How much of that cash will quickly find its way to the DCCC is another question. At this stage in the cycle, many lawmakers are making sure they have ample funds in their own coffers — a task that even safer Members will look to complete before fulfilling their obligations to the party, one Democratic fundraiser said.
A new point system the committee added at Clyburn’s request to recognize lawmakers who participate in political activities beyond fundraising is not expected to affect the DCCC’s bottom line, because those points will not count toward Members’ dues burdens.
House Democrats aren’t the only ones eyeing their campaign committee’s early fundraising, however.
During a closed-door meeting of the House Republican Conference on Tuesday morning, Minority Leader John Boehner (Ohio) stressed the importance of winning the March 31 special election in New York’s 20th district, and said it was time for Members who hadn’t contributed to the race to “stand up,— GOP sources said.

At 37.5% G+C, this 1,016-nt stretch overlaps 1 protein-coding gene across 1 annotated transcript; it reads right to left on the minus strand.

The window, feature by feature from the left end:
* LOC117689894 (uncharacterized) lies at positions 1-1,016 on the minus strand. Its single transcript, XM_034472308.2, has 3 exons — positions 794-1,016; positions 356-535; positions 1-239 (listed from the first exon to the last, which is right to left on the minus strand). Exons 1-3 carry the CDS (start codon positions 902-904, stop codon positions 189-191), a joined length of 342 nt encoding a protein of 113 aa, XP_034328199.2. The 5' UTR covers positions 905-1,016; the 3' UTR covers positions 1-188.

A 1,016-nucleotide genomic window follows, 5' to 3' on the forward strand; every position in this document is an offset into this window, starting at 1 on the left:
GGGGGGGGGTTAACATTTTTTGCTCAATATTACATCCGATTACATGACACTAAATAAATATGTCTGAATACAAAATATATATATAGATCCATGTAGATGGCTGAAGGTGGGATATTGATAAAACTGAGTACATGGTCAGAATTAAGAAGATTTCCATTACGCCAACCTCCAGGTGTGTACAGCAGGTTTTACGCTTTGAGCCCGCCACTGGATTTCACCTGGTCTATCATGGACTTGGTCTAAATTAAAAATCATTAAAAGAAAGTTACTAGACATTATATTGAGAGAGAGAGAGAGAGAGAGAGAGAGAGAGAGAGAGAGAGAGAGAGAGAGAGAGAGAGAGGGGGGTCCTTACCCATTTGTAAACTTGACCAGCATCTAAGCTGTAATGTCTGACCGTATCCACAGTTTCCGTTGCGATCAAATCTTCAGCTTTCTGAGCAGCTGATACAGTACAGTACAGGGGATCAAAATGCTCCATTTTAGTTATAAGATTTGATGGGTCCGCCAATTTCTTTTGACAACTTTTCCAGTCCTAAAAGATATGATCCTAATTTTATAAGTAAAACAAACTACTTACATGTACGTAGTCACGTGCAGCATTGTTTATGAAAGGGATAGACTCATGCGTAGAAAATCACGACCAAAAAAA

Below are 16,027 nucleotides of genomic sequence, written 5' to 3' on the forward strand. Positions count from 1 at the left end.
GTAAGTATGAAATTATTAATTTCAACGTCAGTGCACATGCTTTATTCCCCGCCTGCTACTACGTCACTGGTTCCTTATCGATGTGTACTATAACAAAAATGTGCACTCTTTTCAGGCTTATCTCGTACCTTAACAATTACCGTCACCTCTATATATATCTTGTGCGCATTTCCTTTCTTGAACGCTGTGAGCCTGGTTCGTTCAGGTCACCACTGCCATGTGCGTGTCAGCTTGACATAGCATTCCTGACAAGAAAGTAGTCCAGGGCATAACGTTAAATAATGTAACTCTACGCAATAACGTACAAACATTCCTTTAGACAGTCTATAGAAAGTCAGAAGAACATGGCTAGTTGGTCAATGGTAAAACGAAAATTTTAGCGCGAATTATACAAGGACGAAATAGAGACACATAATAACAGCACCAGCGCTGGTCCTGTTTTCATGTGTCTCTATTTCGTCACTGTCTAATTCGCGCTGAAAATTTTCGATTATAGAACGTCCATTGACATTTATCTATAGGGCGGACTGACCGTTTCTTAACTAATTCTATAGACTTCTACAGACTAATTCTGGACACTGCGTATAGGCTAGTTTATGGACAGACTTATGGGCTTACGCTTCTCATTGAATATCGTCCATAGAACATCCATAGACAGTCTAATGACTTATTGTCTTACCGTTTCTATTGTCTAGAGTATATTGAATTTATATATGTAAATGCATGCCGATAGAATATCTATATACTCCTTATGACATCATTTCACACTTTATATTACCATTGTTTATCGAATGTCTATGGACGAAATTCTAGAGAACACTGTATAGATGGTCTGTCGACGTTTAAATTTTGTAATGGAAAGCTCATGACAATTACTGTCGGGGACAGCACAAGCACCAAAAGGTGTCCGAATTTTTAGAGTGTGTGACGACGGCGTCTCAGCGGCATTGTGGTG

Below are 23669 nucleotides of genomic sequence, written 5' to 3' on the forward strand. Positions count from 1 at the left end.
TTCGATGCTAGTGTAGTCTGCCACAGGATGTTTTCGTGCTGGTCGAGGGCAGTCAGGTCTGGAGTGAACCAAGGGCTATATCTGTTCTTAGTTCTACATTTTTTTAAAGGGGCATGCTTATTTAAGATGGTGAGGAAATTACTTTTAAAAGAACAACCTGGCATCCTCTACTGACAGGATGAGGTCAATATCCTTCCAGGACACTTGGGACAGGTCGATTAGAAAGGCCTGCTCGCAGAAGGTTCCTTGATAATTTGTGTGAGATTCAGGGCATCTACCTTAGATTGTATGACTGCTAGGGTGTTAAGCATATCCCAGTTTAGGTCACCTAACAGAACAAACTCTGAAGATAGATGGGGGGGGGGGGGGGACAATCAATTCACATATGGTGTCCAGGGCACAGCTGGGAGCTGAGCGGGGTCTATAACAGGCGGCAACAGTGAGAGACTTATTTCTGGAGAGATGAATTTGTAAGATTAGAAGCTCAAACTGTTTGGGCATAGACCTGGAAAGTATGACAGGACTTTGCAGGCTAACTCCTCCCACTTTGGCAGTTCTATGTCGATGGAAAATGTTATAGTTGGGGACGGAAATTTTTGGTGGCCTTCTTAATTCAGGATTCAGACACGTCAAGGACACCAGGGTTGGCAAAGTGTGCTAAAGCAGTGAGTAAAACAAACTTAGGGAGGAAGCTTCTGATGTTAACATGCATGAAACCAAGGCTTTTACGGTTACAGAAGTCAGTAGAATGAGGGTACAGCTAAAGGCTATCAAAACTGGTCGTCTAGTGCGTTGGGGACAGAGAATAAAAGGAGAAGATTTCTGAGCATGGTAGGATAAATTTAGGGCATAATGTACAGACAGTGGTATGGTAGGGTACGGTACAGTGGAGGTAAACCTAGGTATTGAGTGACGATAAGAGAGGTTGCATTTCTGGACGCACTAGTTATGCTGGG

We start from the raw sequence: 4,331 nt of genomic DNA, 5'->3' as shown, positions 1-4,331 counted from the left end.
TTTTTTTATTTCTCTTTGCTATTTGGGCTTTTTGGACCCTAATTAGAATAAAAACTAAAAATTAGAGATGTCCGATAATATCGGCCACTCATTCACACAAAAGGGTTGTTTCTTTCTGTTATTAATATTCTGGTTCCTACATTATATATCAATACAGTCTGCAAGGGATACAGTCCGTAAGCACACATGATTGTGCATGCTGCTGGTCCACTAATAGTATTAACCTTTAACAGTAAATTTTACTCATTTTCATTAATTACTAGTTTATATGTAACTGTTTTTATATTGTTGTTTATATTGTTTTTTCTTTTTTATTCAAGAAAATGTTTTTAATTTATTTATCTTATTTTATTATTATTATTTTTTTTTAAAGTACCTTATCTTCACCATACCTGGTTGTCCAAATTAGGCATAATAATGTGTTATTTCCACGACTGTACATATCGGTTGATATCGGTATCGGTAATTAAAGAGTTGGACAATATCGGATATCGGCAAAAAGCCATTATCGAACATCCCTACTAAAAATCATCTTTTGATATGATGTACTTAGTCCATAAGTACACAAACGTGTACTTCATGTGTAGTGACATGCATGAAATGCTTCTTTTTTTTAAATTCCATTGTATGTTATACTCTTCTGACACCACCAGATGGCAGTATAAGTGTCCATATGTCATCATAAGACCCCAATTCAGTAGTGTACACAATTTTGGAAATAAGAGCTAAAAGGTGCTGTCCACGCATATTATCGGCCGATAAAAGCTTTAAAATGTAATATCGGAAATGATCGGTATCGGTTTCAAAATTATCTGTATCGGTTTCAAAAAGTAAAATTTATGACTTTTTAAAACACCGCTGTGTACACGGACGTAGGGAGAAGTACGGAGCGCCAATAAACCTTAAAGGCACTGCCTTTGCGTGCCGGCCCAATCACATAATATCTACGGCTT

The Republican candidate, New York Assembly Minority Leader Jim Tedisco, attended the meeting at the Capitol Club and thanked Members who contributed already, but asked for more funds to carry him through the end of the race. So far, GOP lawmakers have given the House hopeful $175,000.
Rep. Peter Roskam (Ill.), chairman of the National Republican Congressional Committee’s annual March fundraising dinner, told Conference attendees that while they are getting closer to their goal of $5 million, there are still members of the “goose egg caucus— who have yet to participate.
Charlotte Wester contributed to this report.